# Tag Info

8

Great question. Let me try provide some insights and thoughts regarding your points and questions raised. It may not be a full answer but hopefully it helps to connect the contents in the paper/book with some trading intuition: From a theoretical perspective, I don't see any mistake in your thinking regarding skew decay but two questions arise on my end: ...

4

It depends what you exactly call Dupire's formula. If you take the original formula, valid under zero interest rates and dividends (or equivalently, considering undiscounted option prices on the forwards), which reads $$\sigma_L^2 = 2 \frac{ \frac{\partial C}{\partial T} }{K^2 \frac{\partial^2 C}{\partial K^2}}\,.$$ Then the formula for a put is the same, ...

0

The maximum profit for a collar is the call strike less the collar's cost (at expiration). The maximum loss is the collar's cost less the put strike (at expiration). Prior to expiration, the speed at which the profit or loss approaches the maximum depends on the time remaining and is accelerated (or decelerated) by the implied volatility. If there's a ...

0

You can potentially try multi-level MC to help with the Euler discretization step size and thus reduce the overall work done when increasing the number of paths. Check out https://archive.siam.org/meetings/uq16/giles.pdf

0

For everyone's benefit, as per the answer here on Cross Validated, the distribution should be Logit-normal distribution.

1

Greeks represent rates of price change. Obviously they vary across models, if they didn't, the models would agree on prices across all market scenarios and thus the models have to be the exact same, which is a contradiction. As far as hedging goes, nobody has the right hedge. For a Greek to be 'true' the model should: Exactly capture the underlying ...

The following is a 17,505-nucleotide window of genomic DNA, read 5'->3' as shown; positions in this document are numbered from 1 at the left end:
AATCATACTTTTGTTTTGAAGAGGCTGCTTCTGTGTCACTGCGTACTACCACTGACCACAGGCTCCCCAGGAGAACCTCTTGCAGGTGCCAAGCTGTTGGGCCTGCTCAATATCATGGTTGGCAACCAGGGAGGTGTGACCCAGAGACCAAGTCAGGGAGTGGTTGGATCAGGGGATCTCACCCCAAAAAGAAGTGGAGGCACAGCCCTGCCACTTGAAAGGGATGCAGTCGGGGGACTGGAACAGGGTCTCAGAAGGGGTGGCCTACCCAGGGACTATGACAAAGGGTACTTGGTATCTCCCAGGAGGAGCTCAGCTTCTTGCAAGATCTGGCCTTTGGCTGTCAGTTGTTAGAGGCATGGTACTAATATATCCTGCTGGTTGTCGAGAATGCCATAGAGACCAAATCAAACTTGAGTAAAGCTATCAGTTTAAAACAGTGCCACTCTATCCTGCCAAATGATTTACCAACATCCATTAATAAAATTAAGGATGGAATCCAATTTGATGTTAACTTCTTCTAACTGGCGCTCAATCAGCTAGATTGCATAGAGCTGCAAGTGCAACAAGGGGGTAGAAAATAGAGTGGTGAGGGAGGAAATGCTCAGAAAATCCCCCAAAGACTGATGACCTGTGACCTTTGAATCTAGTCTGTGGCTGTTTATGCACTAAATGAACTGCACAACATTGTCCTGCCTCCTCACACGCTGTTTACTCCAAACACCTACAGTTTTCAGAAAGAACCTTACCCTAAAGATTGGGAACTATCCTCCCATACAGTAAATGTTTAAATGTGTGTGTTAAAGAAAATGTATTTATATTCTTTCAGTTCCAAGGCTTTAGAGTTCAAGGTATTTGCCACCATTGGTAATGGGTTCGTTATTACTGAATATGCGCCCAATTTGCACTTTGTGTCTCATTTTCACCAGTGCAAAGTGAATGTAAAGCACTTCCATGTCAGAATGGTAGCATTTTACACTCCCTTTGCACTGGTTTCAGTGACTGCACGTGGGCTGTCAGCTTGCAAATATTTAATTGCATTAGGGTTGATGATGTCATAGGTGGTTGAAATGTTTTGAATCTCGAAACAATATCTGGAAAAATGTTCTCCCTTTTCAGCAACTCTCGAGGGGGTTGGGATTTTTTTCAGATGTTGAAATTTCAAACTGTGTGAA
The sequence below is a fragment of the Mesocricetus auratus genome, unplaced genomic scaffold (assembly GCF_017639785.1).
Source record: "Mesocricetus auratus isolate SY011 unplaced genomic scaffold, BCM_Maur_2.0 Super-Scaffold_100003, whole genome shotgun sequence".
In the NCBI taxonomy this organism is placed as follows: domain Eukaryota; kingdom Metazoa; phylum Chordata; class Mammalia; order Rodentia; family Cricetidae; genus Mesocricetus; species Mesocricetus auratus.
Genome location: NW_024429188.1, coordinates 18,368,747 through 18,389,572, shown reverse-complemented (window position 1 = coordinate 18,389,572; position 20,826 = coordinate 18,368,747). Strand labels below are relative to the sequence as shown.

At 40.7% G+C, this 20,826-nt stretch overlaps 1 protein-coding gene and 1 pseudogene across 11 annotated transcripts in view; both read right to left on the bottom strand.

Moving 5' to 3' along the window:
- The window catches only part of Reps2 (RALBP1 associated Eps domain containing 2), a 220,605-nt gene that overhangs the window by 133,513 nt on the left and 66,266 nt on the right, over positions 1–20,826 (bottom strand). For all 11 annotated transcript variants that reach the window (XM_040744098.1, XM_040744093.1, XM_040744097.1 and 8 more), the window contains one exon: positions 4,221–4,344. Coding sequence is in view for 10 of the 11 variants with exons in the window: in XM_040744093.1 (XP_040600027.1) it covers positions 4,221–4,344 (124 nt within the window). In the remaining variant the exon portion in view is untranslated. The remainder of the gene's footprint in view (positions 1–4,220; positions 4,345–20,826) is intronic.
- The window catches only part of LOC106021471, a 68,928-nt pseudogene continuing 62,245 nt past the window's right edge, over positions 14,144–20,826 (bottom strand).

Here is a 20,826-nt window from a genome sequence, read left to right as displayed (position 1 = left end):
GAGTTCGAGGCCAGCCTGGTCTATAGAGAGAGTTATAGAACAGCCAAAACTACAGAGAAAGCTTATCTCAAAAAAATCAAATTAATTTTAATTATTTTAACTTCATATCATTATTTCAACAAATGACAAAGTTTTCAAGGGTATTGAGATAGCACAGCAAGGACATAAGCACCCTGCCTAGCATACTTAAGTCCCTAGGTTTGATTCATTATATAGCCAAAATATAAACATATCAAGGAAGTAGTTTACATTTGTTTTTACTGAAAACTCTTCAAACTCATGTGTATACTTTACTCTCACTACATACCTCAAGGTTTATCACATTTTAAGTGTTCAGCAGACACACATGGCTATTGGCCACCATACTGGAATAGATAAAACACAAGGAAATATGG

4

$\frac{1}{S_t}$ is log-normal If $S_t$ is a geometric Brownian motion, so is $\frac{1}{S_t}$ and indeed any power $S_t^\alpha$. Simply use Itô's Lemma and set $f(t,x)=\frac{1}{x}$, \begin{align*} \mathrm{d}f(t,S_t) &= \left(0-\mu S_t\frac{1}{S_t^2}+\frac{1}{2}\sigma^2S_t^2\frac{2}{S_t^3}\right)\mathrm{d}t-\sigma S_t \frac{1}{S_t^2}\mathrm{d}W_t \\ &=-...

1

The shifted exponential of a lognormal distribution, just as the exponential of a lognormal distribution is a known in finance because of zero-coupon bond option. I am not aware of it being otherwise known. You can use a lognormal assumption on the bond price instead of the yield. This will allow you to use the Black formula. You can approximately fit the ...

8

hope I am not too late to the party. tl;dr Taleb's paper draws incorrect conclusions from a set of wrong assumptions. In practice, the movements of the forecast at 538 are very much in line with what can be defined an "arbitrage free prediction" based on a binary option model. The gist of the article is summarized in its incipit. A standard ...

2

Call option: $$\mathbb{P}\left(S_t\geq K\right)=\mathbb{P}\left(S_0e^{(rt-0.5\sigma^2t+\sigma W_t)}\geq K\right)=\\=\mathbb{P}\left(W_t\geq \frac{ln\left(\frac{K}{S_0}\right)-rt+0.5\sigma^2t}{\sigma}\right)=\\=\mathbb{P}\left(Z\geq \frac{ln\left(\frac{K}{S_0}\right)-rt+0.5\sigma^2t}{\sigma\sqrt{t}}\right)=\mathbb{P}(Z\leq d2)$$ So we have shown the well-...

1

Interpolate after building the surface. Won't your step #2 do this for you, do you really need step #3? Definitely it changes every day. Look up "sticky strike" and "sticky delta" if you want to see how you can use a vol surface on a previous day as an approximation, if you don't have a fresher one.

3

The option payoff diagram for European Option will be exactly the same. The intuitive reason that option value changes with volatility is that it changes the probability of winning the jackpot. Think about it, options provide you downside protection. So, for example, when the stock is volatile, it has a higher probability of getting to a high price. If you ...